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What's the difference between cms and g1 garbage collector which makes g1 better?

Most of places it is said that this is because in G1, heap is divided into regions and then collection of regions are marked as young/old generation and gc runs on few regions and not on whole heap. I am trying to further understand this and have few more questions:

  1. When young gc runs (which is stop the world) it runs on all the young generation regions which implies whole of young part of heap and not few regions of young generation. Then is it identical to CMS in terms of time it takes ?

  2. Incremental compaction - Mixed collections - Now this is where i think G1 has advantage because concurrent marking of whole heap keeps on happening and there are mixed gc cycles which runs on all young regions + few old regions (with most garbage first). So it keeps on removing garbage from old generation as well instead of waiting for Full gc to happen. Is it correct ?

Are the above stated points correct ? And what are other differences which makes g1 better ?

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  • Which version of Java are you using? 11? 8? 14?
    – markspace
    Commented Jan 2, 2021 at 6:48
  • I am using java 11 Commented Jan 2, 2021 at 7:01
  • Then from Oracle's documentation: "The CMS collector is deprecated as of JDK 9." which would be the main difference. docs.oracle.com/en/java/javase/11/gctuning/…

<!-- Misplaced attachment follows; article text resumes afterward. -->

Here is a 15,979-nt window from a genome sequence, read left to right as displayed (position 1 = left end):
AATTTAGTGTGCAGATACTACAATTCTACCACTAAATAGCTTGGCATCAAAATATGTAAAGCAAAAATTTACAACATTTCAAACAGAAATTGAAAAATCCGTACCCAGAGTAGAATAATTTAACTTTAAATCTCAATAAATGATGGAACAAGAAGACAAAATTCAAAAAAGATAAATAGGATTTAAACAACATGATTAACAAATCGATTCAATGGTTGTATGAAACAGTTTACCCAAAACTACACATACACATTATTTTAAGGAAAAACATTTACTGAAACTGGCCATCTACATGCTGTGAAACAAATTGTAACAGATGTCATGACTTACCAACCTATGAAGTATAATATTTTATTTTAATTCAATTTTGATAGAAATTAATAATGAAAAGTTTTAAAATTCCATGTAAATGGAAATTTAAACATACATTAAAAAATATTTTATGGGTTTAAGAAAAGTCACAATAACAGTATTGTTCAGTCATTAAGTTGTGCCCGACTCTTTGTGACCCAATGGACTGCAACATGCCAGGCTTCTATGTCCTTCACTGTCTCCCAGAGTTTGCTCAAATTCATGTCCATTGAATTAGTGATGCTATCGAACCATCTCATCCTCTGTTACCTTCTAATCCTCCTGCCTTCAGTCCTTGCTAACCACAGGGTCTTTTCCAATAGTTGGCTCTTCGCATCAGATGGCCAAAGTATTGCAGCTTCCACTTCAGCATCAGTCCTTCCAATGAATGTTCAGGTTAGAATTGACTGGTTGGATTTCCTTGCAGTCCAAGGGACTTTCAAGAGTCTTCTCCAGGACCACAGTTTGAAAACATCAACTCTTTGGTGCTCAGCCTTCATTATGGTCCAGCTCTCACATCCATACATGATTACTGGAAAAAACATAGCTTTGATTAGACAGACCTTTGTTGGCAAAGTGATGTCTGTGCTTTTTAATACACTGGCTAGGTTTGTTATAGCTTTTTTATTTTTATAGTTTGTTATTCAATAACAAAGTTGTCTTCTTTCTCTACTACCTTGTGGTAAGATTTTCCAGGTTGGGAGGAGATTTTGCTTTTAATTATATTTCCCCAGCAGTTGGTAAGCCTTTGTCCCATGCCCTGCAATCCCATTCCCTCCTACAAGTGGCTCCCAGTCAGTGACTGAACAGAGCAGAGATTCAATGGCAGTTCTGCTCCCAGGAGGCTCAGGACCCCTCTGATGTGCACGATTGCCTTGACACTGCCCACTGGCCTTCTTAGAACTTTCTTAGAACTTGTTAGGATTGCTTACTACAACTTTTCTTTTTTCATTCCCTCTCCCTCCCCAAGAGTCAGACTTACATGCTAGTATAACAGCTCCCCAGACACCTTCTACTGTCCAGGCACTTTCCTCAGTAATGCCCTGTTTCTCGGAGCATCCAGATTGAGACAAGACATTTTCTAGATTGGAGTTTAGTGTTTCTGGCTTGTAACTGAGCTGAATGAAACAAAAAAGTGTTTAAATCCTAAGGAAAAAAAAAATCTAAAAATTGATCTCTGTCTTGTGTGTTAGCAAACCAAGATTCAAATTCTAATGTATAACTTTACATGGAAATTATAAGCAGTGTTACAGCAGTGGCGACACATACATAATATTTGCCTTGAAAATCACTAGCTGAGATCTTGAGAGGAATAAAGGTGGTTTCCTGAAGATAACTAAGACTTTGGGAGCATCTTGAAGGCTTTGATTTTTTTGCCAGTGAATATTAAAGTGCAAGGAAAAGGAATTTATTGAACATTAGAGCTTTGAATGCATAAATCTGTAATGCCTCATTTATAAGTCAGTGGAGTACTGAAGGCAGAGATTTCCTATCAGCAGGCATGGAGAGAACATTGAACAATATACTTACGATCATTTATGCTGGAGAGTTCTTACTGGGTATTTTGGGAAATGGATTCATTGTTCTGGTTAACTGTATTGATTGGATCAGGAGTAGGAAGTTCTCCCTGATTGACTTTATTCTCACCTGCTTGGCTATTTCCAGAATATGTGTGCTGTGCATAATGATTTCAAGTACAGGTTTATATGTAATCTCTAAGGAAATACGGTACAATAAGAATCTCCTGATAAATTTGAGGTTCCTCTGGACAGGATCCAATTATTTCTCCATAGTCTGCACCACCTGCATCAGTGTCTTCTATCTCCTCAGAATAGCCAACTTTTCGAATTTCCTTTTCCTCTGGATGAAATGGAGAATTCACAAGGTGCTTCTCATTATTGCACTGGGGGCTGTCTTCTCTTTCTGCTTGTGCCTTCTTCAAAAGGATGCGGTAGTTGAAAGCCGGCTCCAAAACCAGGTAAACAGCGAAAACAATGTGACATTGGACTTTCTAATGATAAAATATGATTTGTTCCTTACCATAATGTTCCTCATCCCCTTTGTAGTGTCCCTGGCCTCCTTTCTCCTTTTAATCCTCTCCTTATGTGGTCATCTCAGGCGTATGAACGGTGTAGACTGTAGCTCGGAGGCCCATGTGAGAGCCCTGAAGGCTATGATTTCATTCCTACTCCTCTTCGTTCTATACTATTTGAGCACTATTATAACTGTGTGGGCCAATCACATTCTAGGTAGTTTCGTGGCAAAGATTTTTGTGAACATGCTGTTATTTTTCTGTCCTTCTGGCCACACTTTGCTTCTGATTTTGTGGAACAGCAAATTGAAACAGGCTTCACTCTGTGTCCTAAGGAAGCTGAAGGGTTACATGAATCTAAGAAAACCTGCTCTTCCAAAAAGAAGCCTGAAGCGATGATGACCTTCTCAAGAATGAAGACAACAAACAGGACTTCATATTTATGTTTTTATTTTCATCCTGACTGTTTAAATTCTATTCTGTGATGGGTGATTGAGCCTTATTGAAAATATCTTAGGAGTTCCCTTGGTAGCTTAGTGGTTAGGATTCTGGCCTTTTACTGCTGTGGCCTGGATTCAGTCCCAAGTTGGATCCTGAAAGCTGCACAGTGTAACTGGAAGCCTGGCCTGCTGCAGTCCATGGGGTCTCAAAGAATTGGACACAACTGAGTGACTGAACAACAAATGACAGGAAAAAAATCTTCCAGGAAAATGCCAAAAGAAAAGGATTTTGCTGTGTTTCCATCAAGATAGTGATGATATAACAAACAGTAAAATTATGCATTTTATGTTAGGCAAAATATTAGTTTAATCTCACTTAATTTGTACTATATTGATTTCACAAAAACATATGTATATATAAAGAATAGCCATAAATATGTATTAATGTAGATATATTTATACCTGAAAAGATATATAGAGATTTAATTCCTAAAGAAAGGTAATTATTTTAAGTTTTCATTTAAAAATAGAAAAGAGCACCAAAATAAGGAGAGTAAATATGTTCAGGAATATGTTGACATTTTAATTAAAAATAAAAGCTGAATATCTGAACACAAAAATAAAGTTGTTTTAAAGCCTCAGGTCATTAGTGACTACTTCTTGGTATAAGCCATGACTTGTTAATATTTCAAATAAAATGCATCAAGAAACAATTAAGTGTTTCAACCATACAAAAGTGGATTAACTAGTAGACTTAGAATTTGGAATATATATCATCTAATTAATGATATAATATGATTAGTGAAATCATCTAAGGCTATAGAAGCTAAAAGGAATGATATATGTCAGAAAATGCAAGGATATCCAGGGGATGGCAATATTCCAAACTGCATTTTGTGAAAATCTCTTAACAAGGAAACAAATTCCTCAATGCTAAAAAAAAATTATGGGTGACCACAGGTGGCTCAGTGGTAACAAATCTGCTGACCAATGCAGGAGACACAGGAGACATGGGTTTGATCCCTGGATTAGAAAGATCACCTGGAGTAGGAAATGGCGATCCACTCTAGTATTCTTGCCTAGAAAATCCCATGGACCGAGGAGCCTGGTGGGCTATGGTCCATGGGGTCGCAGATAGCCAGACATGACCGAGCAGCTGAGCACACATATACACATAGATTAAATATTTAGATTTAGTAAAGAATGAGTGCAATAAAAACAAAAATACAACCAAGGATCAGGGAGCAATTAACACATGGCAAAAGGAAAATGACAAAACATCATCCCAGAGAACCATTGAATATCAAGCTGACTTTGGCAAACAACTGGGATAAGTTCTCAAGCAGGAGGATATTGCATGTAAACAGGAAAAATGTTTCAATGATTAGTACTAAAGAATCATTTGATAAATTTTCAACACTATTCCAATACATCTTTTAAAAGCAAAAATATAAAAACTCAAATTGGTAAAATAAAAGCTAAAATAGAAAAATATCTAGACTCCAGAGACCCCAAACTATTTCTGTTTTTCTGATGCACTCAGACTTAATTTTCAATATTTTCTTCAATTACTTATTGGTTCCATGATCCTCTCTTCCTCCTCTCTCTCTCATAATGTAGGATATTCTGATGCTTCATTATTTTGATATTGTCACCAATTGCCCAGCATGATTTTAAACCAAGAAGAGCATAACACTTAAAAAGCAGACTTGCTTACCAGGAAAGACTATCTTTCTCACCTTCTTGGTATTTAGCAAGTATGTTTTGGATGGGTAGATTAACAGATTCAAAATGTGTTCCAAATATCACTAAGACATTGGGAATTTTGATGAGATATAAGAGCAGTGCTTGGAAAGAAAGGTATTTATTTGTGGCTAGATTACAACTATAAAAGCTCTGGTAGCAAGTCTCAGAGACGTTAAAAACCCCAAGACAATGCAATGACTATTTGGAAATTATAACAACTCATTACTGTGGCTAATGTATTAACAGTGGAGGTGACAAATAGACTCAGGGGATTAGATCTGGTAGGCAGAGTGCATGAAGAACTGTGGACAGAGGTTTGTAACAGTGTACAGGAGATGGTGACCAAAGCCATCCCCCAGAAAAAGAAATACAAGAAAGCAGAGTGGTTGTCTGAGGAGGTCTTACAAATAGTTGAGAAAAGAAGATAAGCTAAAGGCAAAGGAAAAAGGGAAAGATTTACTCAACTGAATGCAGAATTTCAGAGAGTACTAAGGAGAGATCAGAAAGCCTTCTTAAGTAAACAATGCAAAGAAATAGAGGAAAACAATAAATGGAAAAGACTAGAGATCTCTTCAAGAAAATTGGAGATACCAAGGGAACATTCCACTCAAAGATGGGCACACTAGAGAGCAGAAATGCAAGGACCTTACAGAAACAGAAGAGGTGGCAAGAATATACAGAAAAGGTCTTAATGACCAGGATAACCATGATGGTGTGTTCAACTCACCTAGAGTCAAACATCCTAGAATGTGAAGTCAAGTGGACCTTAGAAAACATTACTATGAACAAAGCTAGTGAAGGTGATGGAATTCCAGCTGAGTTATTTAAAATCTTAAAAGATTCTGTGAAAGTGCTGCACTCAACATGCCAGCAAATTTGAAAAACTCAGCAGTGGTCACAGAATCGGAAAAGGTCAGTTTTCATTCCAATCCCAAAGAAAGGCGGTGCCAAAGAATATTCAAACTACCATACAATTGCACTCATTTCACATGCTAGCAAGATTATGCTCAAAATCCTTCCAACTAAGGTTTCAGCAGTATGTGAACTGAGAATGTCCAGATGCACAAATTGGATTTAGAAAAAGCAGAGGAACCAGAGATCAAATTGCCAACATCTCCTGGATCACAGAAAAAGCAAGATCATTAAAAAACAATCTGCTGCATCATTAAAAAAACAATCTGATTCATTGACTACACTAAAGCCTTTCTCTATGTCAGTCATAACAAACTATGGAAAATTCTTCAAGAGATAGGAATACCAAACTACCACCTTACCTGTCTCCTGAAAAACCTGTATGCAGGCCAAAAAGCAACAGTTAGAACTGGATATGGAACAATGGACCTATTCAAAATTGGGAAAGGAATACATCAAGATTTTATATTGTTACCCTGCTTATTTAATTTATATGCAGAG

– markspace
    Commented Jan 2, 2021 at 7:04
  • My question is actually why G1 is better than CMS, i know CMS is not available in java 11 but i am trying to understand when G1 was introduced it was supposed to be better than CMS and why it is so ? Commented Jan 2, 2021 at 7:09
  • Refer to this : stackoverflow.com/questions/54615916/…
    – Amit kumar
    Commented Jan 2, 2021 at 7:54

1 Answer 1

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I will add a few reasons that I am aware of.

  • Pause Target Time

You can effectively instruct G1 to try at its best to do its work within that pause target time. Internally it will choose the number of regions to work on based on the statistics from previous collections. It will also resize regions because of that. You could not do that with CMS.

  • Remembered Sets

CMS only has a card table internal structure, which means that it needs to always be scanned entirely. On the other hand G1 uses Remembered Sets, which are smaller in size and can tell (quickly) what other regions need to be scanned as part of the current one.

  • Mixed Collections

Yes, G1 can scan young plus a small portion of old - called mixed collections (you can configure the size via flags), but this means it is a lot faster then simply scanning just the old, entirely.

  • Fragmentation

Most probably the biggest trigger in starting the theoretical work in the early days around G1, at least my "older" team mates that worked a lot with CMS, say that this was one of the biggest pains. CMS does not do any compaction, at all. When objects can't be moved to old generation (because the "gaps" are too small in that generation) - everything stops and that space needs to be worked on. This turned to be very expensive and took a lot of time. On the other hand, each G1 cycle does compaction as it moves live objects and leaves regions empty behind.


There are probably many other reasons that I am not aware of, yet.

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